Sunday, June 27, 2010
McNabb short on tools in D.C.
And run they will. It is what Shanahan does. Has always done. There are no other coaches in the last 20 years to craft a running game the way Shanahan did in Denver on a year-to-year basis and there is no reason to think that it is going to be any different in D.C.
Yet, Shanahan has a new (well, new to Washington) quarterback to play with -- Donovan McNabb.
The reports of McNabbs demise are, somewhat, exaggerated. His time in Philadelphia had run its course as the city never really forgave him for his fourth quarter meltdown against the Patriots in Super Bowl XXXIX (or the plethora of botched NFL Championship games before that) and it was just time for him to get out of Eagle territory. Curious that Philadelphia would trade him to the Redskins. The notion here is that the Eagles must think they sold Washington a poison pill of which will slowly kill it or that the Redskins are such a non-factor in the NFC East that, even with McNabb, they are no threat.
Are the Redskins a threat? It is a valid question.
Lets assume for a second that the defense will be adequate and the running game above average. Kind of a stretch, I know. Really though, when it comes to rounding out of the offense, who does McNabb have as toys in his play box?
Foremost, his X receiver, Santana Moss. The same Santana Moss that was just recently implicated in an Human Growth Hormone scandal in May and who, at 31, is coming off his lowest average yards per catch of his career (12.9 on 70 receptions). Even with McNabb throwing him passes instead of Jason Campbell, Moss is on the wrong side of 30 and his numbers do not project to be much better in 2010. Backing him up is Joey Galloway. Galloway is still blazing fast but if his time in New England is an indication, he is also a bit too long in the tooth. Galloway had trouble running routes in the Patriots system and could not hold onto the ball when Tom Brady put it in his hands anyway.
On the other end Malcolm Kelly and and Devin Thomas are not exactly names that bring to mind images of touchdown dances and prolific scoring. Between the two last year they were mildly productive -- 50 catches (25 apiece), 672 yards, three touchdowns (all by Thomas). Any team with a decent second cornerback will have little trouble containing either receiver, assuming that Shanahan does not cut Kelly outright in training camp.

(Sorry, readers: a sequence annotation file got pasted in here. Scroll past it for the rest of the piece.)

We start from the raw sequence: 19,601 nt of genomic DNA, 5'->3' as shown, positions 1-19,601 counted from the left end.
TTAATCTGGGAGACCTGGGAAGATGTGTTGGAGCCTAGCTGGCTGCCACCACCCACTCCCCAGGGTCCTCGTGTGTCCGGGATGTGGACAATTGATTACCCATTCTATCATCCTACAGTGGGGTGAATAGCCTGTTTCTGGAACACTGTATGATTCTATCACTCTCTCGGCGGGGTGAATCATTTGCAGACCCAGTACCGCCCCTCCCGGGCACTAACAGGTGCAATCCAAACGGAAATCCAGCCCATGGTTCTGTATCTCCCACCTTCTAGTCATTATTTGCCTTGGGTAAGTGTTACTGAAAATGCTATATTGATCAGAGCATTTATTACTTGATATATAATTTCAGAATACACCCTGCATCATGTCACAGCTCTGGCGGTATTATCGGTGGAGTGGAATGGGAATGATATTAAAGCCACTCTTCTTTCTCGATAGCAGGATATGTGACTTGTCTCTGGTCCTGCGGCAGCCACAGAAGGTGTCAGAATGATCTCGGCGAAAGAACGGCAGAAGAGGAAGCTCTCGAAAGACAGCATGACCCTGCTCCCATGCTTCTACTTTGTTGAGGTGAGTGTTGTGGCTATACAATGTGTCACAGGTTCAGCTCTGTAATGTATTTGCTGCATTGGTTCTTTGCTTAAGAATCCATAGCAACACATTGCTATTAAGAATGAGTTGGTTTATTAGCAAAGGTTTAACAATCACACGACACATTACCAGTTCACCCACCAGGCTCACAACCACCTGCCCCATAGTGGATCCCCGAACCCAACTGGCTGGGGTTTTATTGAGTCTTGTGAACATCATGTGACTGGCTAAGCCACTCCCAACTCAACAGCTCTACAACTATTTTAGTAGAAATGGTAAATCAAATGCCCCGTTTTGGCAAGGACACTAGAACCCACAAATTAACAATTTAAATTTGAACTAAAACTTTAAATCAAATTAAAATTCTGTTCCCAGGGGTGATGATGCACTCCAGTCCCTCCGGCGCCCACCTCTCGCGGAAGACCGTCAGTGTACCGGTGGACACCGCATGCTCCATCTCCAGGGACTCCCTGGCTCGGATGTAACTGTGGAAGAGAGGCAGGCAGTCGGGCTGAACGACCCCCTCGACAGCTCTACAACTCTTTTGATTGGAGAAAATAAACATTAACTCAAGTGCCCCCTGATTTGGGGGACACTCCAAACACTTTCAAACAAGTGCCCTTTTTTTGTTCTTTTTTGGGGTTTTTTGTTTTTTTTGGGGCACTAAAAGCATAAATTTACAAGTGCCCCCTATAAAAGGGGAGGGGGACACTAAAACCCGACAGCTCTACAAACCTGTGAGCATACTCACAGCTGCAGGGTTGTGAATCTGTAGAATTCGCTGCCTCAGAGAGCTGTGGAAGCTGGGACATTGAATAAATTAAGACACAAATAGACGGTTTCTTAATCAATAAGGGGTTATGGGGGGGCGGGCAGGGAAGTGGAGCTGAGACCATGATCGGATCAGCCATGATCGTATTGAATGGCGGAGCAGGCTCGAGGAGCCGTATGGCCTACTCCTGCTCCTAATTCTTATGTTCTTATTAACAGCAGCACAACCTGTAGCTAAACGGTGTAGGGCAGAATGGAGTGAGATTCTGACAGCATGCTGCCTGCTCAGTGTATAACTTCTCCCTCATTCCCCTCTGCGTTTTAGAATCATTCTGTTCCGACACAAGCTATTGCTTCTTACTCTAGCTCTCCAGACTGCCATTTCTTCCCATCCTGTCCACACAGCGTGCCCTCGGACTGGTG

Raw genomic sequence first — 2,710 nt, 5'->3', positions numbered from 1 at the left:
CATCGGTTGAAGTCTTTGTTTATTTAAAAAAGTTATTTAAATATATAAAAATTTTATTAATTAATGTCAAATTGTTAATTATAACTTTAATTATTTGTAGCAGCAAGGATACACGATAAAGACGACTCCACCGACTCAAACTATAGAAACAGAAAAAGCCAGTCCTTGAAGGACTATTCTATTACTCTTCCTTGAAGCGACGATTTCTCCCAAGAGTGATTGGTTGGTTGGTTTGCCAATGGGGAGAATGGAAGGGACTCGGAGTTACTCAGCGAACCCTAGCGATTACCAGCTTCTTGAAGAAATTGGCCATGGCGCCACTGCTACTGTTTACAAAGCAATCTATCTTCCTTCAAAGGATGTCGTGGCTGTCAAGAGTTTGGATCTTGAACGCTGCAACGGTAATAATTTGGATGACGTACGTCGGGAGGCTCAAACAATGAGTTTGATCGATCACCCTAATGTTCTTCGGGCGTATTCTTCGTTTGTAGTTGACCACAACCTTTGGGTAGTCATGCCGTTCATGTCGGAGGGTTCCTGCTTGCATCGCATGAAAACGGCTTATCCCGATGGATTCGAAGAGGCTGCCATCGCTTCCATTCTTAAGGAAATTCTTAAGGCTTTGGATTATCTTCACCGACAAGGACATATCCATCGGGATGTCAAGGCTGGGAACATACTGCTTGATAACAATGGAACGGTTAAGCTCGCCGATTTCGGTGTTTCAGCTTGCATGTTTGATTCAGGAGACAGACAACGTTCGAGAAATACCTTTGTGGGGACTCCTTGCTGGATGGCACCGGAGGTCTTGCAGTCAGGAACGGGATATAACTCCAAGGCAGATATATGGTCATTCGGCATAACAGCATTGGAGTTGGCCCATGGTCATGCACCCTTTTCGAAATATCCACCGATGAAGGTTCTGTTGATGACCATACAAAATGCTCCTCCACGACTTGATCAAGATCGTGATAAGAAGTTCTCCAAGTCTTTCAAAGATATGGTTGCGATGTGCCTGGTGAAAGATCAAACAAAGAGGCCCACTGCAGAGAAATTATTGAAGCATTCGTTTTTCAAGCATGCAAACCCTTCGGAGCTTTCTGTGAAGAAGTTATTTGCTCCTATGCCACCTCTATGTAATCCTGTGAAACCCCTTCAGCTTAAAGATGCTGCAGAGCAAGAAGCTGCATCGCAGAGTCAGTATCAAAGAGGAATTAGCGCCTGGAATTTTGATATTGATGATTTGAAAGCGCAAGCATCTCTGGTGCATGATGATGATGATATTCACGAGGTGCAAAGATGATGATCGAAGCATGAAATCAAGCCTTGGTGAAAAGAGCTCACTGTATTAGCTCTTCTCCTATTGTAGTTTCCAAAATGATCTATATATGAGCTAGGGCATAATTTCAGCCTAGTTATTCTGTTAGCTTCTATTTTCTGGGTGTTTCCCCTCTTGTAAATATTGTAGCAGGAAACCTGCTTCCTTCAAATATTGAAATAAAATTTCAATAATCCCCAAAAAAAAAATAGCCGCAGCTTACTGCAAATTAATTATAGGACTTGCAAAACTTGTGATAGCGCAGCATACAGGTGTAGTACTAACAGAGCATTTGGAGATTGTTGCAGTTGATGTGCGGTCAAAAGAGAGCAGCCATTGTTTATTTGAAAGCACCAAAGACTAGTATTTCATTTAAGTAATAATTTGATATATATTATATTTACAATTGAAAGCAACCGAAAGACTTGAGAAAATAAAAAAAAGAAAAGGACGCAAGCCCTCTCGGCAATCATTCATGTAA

I know what you are thinking, Redskin fan. Who needs wide receivers when we have one of the best tight ends in the league in Chris Cooley? Well, the venerable Mr. Cooley missed the last half of 2009 with an ankle injury and this year he will definitely be asked to help in the run game as Shanahan likes his tight ends to chip in on the zone-blocking scheme. Through his career Cooley averages 3.9 catches a game at 43.6 yards and has scored 30 touchdowns since 2004. Somewhere Tony Gonzalez is snickering at the notion that Cooley is a top end tight end in the NFL.
Then there is Fred Davis, who played well in Cooley's absence last year with 48 catches, 509 yards and six touchdowns. Not bad production really but still falls in line with what an average receiving tight end in the NFL does on a yearly basis. Really, when it comes to producing offense, outside of a couple exceptions, tight ends are not viable threats as stand-alone players. They are much better in supplementary roles to quality wide receivers and running backs. It is hard to imagine, given the state of the Redskins wide receivers, that the Washington offense can take any giant leaps forward from the 22nd overall (26th scoring) offense from last year.
So where does this leave McNabb? Facing the twilight of his career with a franchise that has no option but to go through a lengthy rebuilding process in a division where the other three teams are consistent contenders.
That does not mean that McNabb will not be viable. There is a good chance that he can approximate his last three seasons -- between 3,000 to 3,500 yards with 19 to 23 touchdowns against 10 interceptions and a QB rating between 87 and 92.
The problem with those numbers? They are not all that different from Jason Campbell's from last year. Campbell was the 14th ranked quarterback in the NFL last year. McNabb?
Given his regression, age, new system and the lack of tools around him, do not expect McNabb to be much better than his predecessor going forward.
Which will probably make for a long year in the nation's capital.